Agriculture: Kiwifruit Pest Management Guidelines

Nematodes

  • Root-knot nematode: Meloidogyne spp.
  • Description of the Pest

    Nematodes are microscopic, true roundworms. Root galling is associated with root knot nematodes only.

    Damage

    Root knot nematodes may be damaging to the root system if relatively high soil populations are present. Vines become slightly weaker, especially in sandy areas, and fruit size on infected vines is reduced.

    Management

    Cultural Control

    Irrigate with greater frequency to avoid plant stress. Remove broadleaf weeds and do not plant cover crops susceptible to root knot nematode where root knot nematode is present.

    Treatment Decisions

    Nematodes are best controlled before planting because there are no kiwifruit rootstocks that are resistant to root knot nematode. Apply broadcast treatments in October or November the year before planting. The only alternative to fumigation is to not plant kiwifruit after kiwifruit and where root knot nematodes are present in the soil.

    Common name Amount per acre REI‡ PHI‡
    (Example trade name) (hours) (days)
    Not all registered pesticides are listed. The following are ranked with the pesticides having the greatest IPM value listed first—the most effective and least likely to cause resistance are at the top of the table. When choosing a pesticide, consider information relating to the pesticide‚Äôs properties and application timing, honey bees, and environmental impact. Always read the label of the product being used.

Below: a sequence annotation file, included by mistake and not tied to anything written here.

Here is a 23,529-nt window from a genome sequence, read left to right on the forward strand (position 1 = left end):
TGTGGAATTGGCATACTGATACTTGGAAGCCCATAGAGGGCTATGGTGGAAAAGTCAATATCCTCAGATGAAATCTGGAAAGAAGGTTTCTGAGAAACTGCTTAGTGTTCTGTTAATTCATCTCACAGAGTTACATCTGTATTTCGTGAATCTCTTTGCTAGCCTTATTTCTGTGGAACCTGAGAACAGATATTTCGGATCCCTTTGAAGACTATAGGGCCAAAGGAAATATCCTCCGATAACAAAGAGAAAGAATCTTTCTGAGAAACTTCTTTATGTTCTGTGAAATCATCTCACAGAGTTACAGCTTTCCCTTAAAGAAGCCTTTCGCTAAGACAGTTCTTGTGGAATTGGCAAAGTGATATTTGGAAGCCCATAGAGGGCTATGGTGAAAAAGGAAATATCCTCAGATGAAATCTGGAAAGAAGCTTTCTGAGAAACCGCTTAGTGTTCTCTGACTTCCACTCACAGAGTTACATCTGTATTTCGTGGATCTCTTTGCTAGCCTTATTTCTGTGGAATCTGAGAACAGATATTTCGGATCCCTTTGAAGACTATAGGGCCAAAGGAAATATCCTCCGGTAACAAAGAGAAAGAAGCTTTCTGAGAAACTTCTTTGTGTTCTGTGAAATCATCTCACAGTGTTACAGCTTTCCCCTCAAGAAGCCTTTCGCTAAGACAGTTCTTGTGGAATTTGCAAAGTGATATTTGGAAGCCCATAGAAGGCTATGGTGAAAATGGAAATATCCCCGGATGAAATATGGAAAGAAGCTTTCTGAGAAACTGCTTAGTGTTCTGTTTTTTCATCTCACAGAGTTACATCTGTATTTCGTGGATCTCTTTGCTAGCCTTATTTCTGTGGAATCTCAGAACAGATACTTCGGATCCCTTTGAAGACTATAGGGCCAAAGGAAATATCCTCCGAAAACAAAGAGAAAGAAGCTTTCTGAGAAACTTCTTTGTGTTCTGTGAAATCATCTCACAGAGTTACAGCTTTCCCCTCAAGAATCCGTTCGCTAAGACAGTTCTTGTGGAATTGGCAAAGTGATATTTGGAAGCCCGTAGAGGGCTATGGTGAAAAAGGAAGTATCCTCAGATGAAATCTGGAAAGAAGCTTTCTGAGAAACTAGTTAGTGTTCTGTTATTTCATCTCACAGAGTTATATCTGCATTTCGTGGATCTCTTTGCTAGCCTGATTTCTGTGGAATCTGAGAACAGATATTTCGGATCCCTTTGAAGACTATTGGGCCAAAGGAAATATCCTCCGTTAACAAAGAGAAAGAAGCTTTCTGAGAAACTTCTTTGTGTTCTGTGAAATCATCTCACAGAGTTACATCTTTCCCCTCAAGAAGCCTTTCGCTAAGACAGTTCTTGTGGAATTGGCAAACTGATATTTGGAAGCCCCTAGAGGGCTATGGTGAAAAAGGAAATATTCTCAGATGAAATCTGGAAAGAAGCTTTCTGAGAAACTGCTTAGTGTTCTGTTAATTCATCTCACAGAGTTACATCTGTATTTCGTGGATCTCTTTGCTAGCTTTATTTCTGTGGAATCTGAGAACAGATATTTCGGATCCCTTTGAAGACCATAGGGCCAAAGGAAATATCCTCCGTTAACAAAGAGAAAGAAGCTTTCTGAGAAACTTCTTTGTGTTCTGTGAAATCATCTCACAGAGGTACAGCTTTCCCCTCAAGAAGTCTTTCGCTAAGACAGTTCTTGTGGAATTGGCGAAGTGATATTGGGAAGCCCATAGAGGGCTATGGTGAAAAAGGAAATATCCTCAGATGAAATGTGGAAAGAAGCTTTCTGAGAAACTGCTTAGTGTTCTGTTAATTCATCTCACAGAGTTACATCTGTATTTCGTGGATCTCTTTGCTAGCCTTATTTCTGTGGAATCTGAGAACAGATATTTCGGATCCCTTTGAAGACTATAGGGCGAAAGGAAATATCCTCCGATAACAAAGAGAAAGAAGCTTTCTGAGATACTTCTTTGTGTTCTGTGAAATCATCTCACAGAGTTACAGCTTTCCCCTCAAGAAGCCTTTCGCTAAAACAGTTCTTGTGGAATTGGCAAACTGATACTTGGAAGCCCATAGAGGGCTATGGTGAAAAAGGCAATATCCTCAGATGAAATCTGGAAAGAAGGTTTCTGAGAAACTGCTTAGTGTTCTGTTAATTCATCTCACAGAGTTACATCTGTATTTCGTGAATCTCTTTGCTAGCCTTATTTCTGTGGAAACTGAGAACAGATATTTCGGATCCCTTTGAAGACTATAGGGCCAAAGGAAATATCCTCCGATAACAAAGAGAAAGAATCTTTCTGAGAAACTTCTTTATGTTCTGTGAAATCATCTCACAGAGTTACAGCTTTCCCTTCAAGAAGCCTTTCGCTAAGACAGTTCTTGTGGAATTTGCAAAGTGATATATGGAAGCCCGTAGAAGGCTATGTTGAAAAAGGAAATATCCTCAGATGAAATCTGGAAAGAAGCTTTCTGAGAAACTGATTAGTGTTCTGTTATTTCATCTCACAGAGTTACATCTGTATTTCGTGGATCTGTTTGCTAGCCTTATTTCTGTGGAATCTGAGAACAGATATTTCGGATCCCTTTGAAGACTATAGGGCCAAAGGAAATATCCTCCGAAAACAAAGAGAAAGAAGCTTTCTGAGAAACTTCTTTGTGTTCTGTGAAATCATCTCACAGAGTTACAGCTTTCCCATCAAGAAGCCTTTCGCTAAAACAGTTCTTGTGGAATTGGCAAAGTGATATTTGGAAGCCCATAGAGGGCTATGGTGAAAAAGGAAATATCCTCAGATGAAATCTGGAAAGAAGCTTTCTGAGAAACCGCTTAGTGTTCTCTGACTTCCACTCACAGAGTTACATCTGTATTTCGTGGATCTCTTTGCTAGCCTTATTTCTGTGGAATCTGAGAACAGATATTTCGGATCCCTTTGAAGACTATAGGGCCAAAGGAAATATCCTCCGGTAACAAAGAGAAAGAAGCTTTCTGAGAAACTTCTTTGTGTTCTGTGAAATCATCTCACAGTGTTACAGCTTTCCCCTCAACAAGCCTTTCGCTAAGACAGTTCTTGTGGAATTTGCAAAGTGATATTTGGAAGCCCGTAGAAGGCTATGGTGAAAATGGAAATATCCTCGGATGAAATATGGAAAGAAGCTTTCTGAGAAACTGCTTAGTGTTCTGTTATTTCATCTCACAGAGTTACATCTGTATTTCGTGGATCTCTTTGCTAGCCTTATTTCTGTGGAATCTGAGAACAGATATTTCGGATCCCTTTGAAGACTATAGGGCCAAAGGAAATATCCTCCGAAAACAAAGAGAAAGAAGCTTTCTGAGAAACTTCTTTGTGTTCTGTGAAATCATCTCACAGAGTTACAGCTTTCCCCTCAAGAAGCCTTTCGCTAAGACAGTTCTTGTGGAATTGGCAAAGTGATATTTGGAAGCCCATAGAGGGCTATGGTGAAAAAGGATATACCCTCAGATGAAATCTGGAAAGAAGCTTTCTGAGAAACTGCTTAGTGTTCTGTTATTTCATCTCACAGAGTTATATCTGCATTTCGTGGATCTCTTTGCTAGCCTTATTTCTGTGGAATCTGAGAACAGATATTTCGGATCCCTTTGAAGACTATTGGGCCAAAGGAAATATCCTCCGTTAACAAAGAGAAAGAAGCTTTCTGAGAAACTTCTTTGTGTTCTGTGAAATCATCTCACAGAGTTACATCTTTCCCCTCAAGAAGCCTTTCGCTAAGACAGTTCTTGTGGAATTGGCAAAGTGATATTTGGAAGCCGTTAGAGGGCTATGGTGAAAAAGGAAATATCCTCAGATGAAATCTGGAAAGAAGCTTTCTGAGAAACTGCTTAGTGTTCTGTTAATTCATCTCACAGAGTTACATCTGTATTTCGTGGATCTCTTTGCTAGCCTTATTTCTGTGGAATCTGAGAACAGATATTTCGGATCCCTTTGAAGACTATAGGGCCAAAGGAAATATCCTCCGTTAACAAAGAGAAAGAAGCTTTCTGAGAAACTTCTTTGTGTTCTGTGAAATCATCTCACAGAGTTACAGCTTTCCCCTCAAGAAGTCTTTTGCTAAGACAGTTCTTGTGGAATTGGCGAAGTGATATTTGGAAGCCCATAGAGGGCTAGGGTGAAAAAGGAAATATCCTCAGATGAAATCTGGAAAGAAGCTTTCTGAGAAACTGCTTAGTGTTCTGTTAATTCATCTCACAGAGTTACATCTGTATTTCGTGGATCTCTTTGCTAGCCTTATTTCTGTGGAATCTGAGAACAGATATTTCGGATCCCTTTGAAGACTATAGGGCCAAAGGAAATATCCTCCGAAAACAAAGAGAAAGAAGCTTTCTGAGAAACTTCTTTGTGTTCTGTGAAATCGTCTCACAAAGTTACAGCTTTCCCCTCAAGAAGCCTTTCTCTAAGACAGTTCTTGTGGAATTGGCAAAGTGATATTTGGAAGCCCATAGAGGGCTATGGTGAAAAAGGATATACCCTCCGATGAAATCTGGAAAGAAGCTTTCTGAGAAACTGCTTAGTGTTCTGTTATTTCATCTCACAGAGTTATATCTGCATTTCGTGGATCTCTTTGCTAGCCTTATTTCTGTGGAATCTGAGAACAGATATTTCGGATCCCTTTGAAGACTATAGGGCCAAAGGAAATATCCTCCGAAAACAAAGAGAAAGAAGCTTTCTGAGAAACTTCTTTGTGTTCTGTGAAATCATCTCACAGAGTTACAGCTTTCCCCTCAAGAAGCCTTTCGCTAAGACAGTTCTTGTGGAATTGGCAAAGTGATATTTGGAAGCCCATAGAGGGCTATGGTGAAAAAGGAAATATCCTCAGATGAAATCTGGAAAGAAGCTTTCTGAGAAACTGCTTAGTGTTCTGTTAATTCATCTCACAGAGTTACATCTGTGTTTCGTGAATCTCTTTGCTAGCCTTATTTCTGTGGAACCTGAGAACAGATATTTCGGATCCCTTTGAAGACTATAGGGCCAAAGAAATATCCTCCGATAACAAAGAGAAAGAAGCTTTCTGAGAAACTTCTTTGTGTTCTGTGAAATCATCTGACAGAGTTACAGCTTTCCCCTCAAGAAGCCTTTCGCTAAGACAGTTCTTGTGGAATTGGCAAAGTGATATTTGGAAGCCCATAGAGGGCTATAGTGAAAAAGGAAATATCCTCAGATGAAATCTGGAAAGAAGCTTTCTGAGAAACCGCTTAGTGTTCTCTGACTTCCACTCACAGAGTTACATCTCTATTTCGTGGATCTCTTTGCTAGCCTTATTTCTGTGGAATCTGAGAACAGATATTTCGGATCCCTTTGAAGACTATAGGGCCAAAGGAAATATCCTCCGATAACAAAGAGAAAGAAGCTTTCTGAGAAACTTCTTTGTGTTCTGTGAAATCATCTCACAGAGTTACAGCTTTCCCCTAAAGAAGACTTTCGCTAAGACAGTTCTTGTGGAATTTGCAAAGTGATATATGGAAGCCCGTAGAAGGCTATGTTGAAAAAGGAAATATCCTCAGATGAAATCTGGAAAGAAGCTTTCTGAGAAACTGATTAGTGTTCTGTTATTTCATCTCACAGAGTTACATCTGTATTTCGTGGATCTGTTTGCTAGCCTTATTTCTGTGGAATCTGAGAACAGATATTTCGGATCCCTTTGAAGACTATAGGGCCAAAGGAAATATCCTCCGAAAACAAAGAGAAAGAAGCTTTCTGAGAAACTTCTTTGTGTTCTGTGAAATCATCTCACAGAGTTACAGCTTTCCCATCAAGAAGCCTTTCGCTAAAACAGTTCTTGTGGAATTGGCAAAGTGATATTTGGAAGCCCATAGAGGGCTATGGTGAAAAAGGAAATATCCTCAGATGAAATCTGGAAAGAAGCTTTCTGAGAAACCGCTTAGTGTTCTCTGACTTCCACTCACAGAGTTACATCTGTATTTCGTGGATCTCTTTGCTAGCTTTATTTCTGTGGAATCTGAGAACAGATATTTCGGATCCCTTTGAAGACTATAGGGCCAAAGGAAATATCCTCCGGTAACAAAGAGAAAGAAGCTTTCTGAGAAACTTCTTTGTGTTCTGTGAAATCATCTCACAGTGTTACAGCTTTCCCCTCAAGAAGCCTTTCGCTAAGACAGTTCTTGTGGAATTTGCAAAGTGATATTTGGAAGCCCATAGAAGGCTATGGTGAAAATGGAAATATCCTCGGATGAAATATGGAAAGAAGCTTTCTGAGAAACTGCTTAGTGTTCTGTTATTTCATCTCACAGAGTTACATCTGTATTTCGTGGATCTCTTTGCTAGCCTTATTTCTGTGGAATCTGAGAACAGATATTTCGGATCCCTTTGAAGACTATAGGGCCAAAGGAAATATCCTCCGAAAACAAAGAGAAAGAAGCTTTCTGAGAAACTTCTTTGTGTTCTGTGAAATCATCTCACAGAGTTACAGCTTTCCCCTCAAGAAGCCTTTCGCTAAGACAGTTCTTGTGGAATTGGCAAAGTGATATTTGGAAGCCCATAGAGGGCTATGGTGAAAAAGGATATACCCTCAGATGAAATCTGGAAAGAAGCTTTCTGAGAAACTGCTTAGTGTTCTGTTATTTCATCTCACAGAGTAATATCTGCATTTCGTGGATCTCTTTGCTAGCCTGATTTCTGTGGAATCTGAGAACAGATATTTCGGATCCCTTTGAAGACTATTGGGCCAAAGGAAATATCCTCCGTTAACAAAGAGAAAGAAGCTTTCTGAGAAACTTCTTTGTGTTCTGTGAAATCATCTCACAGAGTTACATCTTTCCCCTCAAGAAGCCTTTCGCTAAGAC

PREPLANT
    A. 1,3–DICHLOROPROPENE*
    (Telone II) See comments See label NA
    COMMENTS: The application rate for Telone II cannot exceed 35 gal/acre. In dry soils with slight surface moisture, the overall value of a Telone II application is equivalent to that of methyl bromide. Fumigants such as 1,3-dichloropropene are a source of volatile organic compounds (VOCs) but are minimally reactive with other air contaminants that form ozone. Become familiar with procedures that minimize off-gassing of fumigants.
     
    B. METAM SODIUM*
    (Vapam HL) 75 gal See label NA
    COMMENTS: Metam sodium* (Vapam HL), applied at a rate of 75 gal/acre delivered uniformly in 6 inches water/acre, can be as effective as Telone II or methyl bromide if: there are no old root systems present containing viable root knot nematode; the orifices of the irrigation delivery system are large enough to avoid misting and thereby volatilization of the product; and the soil and irrigation system can infiltrate 6 acre inches water in 8 hours or less. For this latter requirement, sandy soils without a hardpan are usually suitable, whereas fine sandy loam soils may not be. Fumigants such as metam sodium are a source of volatile organic compounds (VOCs) but are minimally reactive with other air contaminants that form ozone. Become familiar with procedures that minimize off-gassing of fumigants.
    Restricted entry interval (REI) is the number of hours (unless otherwise noted) from treatment until the treated area can be safely entered without protective clothing. Preharvest interval (PHI) is the number of days from treatment to harvest. In some cases the REI exceeds the PHI. The longer of two intervals is the minimum time that must elapse before harvest.
    * Permit required from county agricultural commissioner for purchase or use.
    NA Not applicable.
    Text Updated: 04/13
    Treatment Table Updated: 06/16